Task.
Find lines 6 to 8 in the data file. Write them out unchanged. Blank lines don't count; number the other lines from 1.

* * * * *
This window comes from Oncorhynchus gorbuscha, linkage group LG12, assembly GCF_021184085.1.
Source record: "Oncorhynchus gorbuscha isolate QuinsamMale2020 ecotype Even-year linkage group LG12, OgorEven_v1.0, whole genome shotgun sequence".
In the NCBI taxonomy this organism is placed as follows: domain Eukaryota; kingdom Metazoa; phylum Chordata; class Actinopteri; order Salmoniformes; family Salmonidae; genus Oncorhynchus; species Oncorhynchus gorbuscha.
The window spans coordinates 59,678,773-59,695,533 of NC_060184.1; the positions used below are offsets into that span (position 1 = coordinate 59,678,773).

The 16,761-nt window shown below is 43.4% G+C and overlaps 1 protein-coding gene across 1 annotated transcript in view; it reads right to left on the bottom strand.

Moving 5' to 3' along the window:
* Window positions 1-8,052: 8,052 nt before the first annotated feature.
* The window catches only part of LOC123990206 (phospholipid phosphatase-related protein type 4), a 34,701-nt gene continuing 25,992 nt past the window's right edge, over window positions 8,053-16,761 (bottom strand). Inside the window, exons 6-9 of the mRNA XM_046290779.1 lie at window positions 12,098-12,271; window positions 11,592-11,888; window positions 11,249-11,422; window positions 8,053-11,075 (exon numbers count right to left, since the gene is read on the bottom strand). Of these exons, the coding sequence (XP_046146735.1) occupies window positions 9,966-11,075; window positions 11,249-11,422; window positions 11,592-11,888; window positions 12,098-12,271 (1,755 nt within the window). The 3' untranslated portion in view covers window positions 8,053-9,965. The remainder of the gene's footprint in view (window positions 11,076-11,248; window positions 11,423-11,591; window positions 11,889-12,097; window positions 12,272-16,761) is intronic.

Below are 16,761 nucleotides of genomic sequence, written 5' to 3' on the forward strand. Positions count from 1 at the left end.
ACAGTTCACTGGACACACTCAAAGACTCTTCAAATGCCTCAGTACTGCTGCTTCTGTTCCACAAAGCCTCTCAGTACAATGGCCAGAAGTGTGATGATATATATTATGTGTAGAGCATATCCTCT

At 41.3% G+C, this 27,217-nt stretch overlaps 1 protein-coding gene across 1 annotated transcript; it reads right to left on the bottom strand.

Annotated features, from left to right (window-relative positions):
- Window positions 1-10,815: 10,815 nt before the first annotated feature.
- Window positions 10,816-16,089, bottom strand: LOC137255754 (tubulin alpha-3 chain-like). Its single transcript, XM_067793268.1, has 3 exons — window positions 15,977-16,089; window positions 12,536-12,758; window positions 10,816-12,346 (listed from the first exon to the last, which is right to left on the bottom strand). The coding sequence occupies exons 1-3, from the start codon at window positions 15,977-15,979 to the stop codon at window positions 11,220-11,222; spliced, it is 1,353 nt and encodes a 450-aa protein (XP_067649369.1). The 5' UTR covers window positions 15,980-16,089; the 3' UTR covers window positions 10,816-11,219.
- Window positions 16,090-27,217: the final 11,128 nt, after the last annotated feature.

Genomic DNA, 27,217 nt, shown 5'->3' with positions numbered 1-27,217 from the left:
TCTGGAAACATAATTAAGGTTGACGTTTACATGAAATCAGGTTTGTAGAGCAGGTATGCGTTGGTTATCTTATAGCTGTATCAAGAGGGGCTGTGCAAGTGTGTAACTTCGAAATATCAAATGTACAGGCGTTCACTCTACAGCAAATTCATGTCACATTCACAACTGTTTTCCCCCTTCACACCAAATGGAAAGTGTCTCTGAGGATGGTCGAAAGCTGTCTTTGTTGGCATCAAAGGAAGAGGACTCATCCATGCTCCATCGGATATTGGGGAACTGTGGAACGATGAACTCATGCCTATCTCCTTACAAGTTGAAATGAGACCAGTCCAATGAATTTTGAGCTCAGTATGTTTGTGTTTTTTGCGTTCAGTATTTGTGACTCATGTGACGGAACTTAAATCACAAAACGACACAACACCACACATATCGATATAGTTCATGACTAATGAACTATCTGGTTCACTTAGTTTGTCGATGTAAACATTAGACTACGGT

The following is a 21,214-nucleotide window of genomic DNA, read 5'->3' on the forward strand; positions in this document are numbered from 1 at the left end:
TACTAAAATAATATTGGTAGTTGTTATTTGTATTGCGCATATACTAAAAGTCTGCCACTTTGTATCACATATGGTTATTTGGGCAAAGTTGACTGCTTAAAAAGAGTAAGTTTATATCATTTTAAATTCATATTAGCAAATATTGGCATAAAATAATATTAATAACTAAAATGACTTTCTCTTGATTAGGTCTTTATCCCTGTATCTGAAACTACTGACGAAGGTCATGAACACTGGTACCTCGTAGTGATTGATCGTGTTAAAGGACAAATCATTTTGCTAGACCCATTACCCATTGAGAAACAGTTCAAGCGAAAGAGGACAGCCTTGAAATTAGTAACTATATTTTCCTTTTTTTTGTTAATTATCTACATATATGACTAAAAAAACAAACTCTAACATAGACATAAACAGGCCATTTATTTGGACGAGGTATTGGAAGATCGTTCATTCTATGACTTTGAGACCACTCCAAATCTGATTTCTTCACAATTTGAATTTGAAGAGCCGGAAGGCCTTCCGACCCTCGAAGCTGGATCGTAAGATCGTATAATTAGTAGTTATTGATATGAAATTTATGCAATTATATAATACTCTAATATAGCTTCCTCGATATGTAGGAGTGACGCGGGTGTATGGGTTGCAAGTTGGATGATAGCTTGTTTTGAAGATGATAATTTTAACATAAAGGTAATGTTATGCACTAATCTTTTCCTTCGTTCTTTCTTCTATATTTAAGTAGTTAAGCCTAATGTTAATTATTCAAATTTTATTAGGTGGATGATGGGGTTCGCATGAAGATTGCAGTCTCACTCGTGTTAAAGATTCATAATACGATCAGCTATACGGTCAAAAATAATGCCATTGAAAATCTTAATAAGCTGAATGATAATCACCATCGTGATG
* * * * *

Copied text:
Moving 5' to 3' along the window:
* Window positions 1-8,052: 8,052 nt before the first annotated feature.
* The window catches only part of LOC123990206 (phospholipid phosphatase-related protein type 4), a 34,701-nt gene continuing 25,992 nt past the window's right edge, over window positions 8,053-16,761 (bottom strand). Inside the window, exons 6-9 of the mRNA XM_046290779.1 lie at window positions 12,098-12,271; window positions 11,592-11,888; window positions 11,249-11,422; window positions 8,053-11,075 (exon numbers count right to left, since the gene is read on the bottom strand). Of these exons, the coding sequence (XP_046146735.1) occupies window positions 9,966-11,075; window positions 11,249-11,422; window positions 11,592-11,888; window positions 12,098-12,271 (1,755 nt within the window). The 3' untranslated portion in view covers window positions 8,053-9,965. The remainder of the gene's footprint in view (window positions 11,076-11,248; window positions 11,423-11,591; window positions 11,889-12,097; window positions 12,272-16,761) is intronic.